The Making of the Trek Conventions: Or, How to Throw a Party for 12,000 of Your Most Intimate Friends
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The Making of the Trek Conventions was written by Joan Winston and published by Doubleday in 1977.
The book offers a look at the work involved in the creation of the Star Trek conventions, as well as 32 pages of photos, underground cartoons, and trivia contests.
Reactions and Reviews
Believe it or not, this is exactly how it was. I was there. It really happened -- and it really was this zany.
Never had the fans of a Television show flocked in such droves with so much excitement to demand the return of their favorite fare.
Fans of television shows were always dismissed as ineffectual by Hollywood. After this book came out, which is based on an expansion of Joan Winston's contribution to the Bantam paperback STAR TREK LIVES!, Hollywood learned that a TV show's fans really do matter.
While reading this book, remember all this happened before email, before the Web, before the internet was anything more than a klonky connection among university campuses.
This is one of a handful of non-fiction books about Star Trek that tells the story of what really happened that has in fact changed the entertainment industry if not the whole world.Read it. Believe it. It really happened -- and could happen again.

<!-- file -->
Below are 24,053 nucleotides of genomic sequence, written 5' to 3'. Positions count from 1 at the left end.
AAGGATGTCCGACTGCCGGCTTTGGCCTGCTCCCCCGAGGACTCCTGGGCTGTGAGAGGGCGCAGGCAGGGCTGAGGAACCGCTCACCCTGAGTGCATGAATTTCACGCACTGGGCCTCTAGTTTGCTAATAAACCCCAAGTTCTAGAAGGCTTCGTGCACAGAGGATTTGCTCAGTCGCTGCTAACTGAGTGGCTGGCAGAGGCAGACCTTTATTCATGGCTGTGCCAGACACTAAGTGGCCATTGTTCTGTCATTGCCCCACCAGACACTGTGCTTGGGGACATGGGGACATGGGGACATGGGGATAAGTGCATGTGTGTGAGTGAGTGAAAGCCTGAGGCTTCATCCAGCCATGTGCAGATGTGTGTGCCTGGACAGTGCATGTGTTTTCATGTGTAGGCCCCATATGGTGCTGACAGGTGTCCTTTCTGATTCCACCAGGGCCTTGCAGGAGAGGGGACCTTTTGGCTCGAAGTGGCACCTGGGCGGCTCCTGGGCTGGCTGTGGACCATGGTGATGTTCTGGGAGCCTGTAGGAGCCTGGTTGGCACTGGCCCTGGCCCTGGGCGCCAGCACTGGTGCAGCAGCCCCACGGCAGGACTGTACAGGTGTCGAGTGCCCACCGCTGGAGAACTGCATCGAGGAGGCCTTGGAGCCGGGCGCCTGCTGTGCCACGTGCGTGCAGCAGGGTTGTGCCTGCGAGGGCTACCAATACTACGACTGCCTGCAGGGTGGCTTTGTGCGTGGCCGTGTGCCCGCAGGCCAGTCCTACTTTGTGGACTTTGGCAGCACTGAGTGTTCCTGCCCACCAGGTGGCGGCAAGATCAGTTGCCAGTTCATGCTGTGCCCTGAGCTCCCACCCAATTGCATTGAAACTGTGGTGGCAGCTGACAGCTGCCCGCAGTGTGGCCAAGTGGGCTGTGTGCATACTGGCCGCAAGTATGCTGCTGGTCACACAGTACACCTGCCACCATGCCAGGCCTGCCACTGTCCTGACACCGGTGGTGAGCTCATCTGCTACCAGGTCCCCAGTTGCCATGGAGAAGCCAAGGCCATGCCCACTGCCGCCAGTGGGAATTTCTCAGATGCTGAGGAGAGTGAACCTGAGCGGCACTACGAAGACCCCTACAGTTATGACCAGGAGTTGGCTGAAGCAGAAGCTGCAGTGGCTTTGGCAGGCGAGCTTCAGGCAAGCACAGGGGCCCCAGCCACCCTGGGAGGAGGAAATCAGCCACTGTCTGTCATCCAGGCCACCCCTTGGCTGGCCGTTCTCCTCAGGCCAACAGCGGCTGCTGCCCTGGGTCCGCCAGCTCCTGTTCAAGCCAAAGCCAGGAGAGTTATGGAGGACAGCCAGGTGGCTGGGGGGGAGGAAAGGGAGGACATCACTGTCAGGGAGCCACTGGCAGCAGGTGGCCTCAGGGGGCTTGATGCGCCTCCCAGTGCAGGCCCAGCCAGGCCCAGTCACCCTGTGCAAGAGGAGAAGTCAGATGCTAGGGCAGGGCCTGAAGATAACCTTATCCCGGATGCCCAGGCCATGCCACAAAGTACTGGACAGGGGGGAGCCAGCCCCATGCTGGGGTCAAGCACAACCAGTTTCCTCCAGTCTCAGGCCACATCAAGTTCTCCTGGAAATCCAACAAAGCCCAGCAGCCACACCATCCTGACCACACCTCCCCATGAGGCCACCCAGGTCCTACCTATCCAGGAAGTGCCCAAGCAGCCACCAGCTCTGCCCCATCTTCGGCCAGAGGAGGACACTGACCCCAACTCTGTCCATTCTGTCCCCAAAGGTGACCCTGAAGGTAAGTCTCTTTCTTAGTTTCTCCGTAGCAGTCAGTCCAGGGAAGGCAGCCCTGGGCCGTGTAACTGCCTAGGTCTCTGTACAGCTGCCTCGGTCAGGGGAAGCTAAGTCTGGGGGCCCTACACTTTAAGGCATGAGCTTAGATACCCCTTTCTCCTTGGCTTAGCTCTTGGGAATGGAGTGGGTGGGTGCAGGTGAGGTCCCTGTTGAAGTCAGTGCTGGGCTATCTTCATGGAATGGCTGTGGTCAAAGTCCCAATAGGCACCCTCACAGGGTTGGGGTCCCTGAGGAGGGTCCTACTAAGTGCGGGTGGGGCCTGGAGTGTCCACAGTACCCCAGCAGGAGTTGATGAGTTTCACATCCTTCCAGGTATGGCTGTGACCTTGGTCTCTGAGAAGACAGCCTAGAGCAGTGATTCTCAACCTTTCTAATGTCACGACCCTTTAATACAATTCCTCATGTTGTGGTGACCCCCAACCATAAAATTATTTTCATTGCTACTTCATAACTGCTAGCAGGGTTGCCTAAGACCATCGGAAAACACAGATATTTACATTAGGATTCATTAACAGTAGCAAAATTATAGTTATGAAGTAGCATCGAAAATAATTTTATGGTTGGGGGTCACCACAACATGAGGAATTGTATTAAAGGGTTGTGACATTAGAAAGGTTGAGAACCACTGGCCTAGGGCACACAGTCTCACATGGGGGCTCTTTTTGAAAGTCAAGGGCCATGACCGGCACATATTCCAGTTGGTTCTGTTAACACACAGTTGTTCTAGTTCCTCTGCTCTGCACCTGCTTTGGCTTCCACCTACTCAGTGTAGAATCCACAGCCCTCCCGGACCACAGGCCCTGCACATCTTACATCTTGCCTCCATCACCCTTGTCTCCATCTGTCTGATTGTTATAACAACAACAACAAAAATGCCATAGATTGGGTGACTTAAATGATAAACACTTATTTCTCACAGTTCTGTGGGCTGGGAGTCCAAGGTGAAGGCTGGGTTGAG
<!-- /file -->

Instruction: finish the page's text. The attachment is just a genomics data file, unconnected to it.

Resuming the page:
Reading about how a friendly gathering turned into a large gathering and then spun out of control into a massive deluge of people...walking around with toilet paper badges stuck w/ little gold stars is very funny. Joan Winston has a great way of turning phrases and putting you into the scene...even though it happened so many years ago. 
I first read this book over twenty years ago when I was 11 or 12. I got it out of the library over and over. It was hilarious and sentimental and I loved it. I wasn't born when the events described in the book took place. I loved Star Trek but from the late night reruns and The Next Generation. I didn't have a crush on William Shatner -- he was OLD -- and I'd never been in a Star Trek or Sci-fi club. I didn't remember the seventies, I was a baby. I had little in common with the author or the people she told stories about. But I related to the madcap geekery found in the pages. I got it. And today I'm back in that same library tapping this review into my iPad -- don't you love the future? -- and I still get it. I need to find this book and read it again.